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The naturalistic paradigm, used by the majority of scientists, makes claim 1). Others try to do it differently. But naturalistic science can't disprove the existence of something that it discounts in order to be applicable in the first place, it's why naturalistic science can't and never will be able to make any kind of claim about a spiritual god. If science could prove naturalistic god exists, it would only be because he exists in the physical, material universe, detectable with our senses, and would therefore not be the spirit, non-physical god described in the bible. So proving his existence would simultaneously disprove his existence as it's generally understood... Ironic.
You are introducing a new term here, the "naturalistic paradigm." Maybe you are right that the majority of scientists use this, but my interest was in what you were calling the "scientific paradigm." My claim is that this paradigm doesn't say that there is no supernatural objects or causation. Instead, it is agnostic about the supernatural since supernatural claims are usually not testable.

Quote:
Yes, it means that they're in conflict if you tried to use them in a court of law, the court wouldn't accept that, it rules out certain types of evidence in exactly the same way that the naturalistic paradigm rules out non-natural types of evidence/explanations. But again, you don't seem to understand that I understand that naturalistic science is very specific context, just as a court of law is, where rules are applied that may not be applied, and may not be relevant, in other arenas. It's simply one of many paradigms used for for the acquisition and understanding of knowledge (as I said before). But, it has been highly effective, has it not? I might not go so far as to claim it as 'the best', but I'm certainly a huge fan....

And I will continue to argue that we can't apply both paradigms simultaneously, our belief system wouldn't be coherent. Just as that parent/lawyer can't apply both sets of rules simultaneously with their child.
You claimed that the scientific method was mutually exclusive with theism. I took this to mean that you thought that they were in conflict or contradictory. But maybe you just mean that scientists can't test supernatural claims when they are doing science. Is that all you mean? I don't say that parental rules are "mutually exclusive" with being a lawyer just because I wouldn't use them in a courtroom. But maybe you do?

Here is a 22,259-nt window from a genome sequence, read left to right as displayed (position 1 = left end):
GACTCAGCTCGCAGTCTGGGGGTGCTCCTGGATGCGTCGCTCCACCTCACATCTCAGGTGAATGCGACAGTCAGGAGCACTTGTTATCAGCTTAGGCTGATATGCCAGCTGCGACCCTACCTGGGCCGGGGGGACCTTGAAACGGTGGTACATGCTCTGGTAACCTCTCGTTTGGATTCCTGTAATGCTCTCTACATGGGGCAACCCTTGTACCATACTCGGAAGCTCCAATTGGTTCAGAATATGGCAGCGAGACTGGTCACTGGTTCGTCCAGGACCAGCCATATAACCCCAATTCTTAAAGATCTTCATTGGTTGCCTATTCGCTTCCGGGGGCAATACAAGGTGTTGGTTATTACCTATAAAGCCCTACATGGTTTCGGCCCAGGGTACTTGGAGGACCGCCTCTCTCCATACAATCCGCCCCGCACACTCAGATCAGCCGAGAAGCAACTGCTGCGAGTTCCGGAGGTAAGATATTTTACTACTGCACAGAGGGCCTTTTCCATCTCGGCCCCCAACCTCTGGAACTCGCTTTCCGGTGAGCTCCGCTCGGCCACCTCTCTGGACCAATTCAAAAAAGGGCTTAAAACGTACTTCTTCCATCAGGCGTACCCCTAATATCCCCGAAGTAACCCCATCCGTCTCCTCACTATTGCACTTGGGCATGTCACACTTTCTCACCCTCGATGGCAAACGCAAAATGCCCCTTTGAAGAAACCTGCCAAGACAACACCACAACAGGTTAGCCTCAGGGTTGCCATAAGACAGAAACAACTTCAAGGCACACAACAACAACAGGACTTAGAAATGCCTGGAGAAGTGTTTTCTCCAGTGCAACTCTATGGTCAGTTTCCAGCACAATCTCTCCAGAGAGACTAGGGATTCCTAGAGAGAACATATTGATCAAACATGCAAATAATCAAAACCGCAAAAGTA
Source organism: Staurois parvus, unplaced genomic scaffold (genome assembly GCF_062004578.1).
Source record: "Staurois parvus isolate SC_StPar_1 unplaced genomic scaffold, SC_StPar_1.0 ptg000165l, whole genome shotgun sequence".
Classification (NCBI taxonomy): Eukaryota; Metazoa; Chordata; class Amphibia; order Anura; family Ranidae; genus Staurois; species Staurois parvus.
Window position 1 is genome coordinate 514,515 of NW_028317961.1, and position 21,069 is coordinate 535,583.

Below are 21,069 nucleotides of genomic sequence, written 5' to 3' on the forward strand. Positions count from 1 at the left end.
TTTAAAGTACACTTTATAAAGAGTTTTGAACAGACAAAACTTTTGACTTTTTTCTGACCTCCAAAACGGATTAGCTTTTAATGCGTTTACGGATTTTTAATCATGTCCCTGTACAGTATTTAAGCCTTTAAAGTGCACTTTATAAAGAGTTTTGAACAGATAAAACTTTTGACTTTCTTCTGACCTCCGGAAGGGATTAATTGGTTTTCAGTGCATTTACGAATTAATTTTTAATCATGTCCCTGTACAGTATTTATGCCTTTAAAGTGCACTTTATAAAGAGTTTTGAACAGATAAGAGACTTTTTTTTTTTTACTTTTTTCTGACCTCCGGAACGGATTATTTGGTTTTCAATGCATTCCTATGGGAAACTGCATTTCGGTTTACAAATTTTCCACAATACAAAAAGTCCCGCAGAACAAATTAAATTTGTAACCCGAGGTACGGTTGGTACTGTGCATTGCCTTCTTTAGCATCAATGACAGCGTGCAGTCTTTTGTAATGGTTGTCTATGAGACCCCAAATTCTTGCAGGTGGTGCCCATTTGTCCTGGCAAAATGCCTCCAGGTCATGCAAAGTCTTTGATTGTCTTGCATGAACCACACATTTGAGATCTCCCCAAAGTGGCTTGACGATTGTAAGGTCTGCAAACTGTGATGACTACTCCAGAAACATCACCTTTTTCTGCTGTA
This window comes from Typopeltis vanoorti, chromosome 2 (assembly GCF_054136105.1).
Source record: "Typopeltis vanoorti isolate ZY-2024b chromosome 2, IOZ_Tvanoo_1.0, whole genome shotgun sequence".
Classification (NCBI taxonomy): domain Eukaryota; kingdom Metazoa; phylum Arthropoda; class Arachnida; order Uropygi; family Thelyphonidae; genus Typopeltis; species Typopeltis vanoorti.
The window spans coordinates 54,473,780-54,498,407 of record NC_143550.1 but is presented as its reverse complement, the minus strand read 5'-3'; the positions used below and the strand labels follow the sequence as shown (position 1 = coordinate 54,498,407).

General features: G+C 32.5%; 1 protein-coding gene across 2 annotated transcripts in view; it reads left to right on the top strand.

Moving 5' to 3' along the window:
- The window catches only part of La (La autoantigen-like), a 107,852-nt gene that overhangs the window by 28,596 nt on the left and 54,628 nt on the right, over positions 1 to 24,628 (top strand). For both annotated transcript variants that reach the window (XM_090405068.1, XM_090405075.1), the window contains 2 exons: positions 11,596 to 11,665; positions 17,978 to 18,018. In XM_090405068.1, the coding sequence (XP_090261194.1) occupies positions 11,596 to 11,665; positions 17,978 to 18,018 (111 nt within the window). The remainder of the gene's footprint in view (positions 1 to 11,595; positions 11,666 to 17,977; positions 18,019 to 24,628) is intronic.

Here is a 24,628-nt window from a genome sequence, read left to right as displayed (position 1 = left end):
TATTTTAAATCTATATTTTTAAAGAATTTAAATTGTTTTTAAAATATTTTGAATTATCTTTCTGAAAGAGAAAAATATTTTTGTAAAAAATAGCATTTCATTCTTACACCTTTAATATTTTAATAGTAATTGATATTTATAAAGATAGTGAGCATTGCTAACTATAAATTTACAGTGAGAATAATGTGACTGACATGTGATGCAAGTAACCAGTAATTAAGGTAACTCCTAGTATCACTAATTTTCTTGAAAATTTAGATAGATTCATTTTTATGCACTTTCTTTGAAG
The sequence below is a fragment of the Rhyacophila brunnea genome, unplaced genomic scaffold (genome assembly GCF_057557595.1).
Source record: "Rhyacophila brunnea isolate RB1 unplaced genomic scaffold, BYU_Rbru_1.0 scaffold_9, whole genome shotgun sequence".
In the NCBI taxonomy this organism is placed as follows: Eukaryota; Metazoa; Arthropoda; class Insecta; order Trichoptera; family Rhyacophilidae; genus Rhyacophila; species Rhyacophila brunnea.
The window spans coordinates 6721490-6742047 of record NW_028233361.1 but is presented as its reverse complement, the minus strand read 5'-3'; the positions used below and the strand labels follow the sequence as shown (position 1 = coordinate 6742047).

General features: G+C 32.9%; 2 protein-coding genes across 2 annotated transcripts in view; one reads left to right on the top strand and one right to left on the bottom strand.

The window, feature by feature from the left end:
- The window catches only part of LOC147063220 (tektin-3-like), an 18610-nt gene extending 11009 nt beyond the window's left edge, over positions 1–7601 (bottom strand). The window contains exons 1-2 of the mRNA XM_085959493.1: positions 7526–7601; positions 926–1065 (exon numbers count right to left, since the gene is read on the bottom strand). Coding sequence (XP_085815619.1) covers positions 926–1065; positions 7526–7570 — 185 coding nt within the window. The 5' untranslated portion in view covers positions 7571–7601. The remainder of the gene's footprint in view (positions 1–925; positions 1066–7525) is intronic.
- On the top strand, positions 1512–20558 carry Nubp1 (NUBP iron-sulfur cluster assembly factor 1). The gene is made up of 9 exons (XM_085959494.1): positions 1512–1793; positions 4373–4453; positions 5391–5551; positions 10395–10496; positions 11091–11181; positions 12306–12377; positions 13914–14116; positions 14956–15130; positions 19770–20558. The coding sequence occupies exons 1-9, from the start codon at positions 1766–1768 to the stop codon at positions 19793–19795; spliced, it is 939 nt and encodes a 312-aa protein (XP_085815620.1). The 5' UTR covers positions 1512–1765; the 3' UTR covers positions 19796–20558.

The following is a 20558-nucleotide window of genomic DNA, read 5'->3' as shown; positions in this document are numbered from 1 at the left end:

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Old 02-20-2018, 10:19 PM   #63
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Re: Coincidence or Guardian Angel?

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Originally Posted by Mightyboosh View Post
Ironic that you can't see the irony. Talk to me some more about using your personal experiences as evidence for why empiricism isn't that important....
Actually, I think is that empirical science is one of the absolute pinnacles of human achievement and one of the most important endeavors in human history. As for the irony, even if I had used the strictest empirical method possible to conclude that empirical method isn't always employed in science, that still wouldn't be ironic.

Conflating empiricism with empirical science like you continue to do is bad form and shows a poor understanding of the underlying matter. Science is mostly about method, the practical application of underlying epistemology. This doesn't necessitate personal acceptance of the underlying philosophy, only that you for the purpose of given research assume it. You won't be fired from your research job in a bio-lab because you are a rationalist. I suspect you'd merely be the most popular person to debate with over lunch.

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Originally Posted by Mightyboosh View Post
As I've repeatedly said before, something scientific must be empirical, but something can be empirical without being scientific, you're proving nothing here. Name a current major scientifically valid theory that doesn't meet the criteria I've listed, name just one that includes some supernatural element and you'll have disproved my argument. Note that I'm using the word 'valid' now, in the sceintific context, to rule out string 'theory' et al, since we dont know yet whether or not they actually explain anything.